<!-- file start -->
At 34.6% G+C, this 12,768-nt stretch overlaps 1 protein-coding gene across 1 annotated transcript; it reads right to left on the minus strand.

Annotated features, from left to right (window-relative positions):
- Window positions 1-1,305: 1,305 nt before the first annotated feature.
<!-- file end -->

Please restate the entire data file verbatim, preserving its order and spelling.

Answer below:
At 34.6% G+C, this 12,768-nt stretch overlaps 1 protein-coding gene across 1 annotated transcript; it reads right to left on the minus strand.

Annotated features, from left to right (window-relative positions):
- Window positions 1-1,305: 1,305 nt before the first annotated feature.